The Morning Report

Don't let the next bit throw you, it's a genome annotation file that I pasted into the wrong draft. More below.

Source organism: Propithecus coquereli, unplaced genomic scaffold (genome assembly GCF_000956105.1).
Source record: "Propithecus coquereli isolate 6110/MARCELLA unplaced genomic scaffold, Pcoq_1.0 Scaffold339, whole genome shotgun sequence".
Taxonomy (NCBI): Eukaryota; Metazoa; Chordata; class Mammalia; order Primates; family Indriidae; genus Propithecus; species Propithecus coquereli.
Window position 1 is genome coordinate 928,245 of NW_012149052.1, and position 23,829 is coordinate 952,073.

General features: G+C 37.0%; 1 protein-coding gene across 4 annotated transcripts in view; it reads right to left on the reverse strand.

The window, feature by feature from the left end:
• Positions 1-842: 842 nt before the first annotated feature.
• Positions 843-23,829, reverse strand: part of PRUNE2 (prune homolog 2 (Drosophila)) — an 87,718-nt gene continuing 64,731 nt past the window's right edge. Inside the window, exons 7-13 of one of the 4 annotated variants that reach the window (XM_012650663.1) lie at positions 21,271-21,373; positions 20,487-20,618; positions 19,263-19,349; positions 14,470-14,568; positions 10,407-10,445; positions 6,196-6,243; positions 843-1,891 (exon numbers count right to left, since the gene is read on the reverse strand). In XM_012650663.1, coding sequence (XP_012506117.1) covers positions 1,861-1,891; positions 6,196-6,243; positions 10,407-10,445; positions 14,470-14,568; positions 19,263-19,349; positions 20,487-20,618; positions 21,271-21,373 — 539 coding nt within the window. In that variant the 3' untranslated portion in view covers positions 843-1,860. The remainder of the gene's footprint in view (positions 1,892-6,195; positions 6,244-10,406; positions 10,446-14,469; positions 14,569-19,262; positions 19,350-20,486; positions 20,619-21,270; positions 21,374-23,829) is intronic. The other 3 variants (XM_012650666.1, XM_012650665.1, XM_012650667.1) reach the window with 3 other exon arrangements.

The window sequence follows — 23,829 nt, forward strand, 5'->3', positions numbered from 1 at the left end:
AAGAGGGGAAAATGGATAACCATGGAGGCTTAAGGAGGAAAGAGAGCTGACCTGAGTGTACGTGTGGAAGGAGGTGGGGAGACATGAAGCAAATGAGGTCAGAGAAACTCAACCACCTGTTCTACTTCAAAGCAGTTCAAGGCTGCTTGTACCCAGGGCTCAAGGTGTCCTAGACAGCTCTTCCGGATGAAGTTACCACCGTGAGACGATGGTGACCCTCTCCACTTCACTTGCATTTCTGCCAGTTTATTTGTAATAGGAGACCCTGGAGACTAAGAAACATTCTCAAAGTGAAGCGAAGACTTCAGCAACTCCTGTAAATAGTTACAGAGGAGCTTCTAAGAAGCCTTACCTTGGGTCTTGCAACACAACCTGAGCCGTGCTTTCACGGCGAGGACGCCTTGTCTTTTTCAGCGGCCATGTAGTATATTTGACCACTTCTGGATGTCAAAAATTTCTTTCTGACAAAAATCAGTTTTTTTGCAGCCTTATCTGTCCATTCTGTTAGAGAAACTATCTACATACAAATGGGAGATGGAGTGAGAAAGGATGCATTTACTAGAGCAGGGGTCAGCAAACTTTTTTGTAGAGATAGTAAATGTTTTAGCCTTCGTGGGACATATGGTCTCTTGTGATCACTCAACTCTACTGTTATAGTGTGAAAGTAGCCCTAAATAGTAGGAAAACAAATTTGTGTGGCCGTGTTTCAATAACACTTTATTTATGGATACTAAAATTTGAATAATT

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Sunday, June 10, 2007 | I read with some sadness your recent article about the Art Institute in San Diego. The refusal of the school to have an open and collegial relationship with its faculty and to engage in union busting does not enhance the reputation of the school or the administration. I believe that allowing the faculty to have more of a voice in governance and a more stable connection to the institute would only increase the faculty’s commitment professionalization to the benefit of their students. However, what was most disturbing was to read the comments about the allegations against Professor Campbell. The fact that what were likely meant as innocent remarks, intended to be funny, should be used to engineer his removal is the real tragedy. I don’t know how anyone who is a spontaneous human being can teach anymore. I would guess that most good teachers with a sense of humor make mistakes in a classroom sometimes. That this can then be used against them whenever the institute wants is a real tragedy and a form of McCarthyism. I would guess that if Professor Campbell had said something in his class that offended one of his students, that the student could have spoken up then or even after class and Professor Campbell would have apologized and explained himself to them. I am sure there would have been no repercussions to the student. However, instead of confronting and challenging the statement when it is made and create dialogue that is an essential part of education they lay down the charges in secret. The repercussions then are that a good teacher is lost and no one is better for it. That is the real tragedy.

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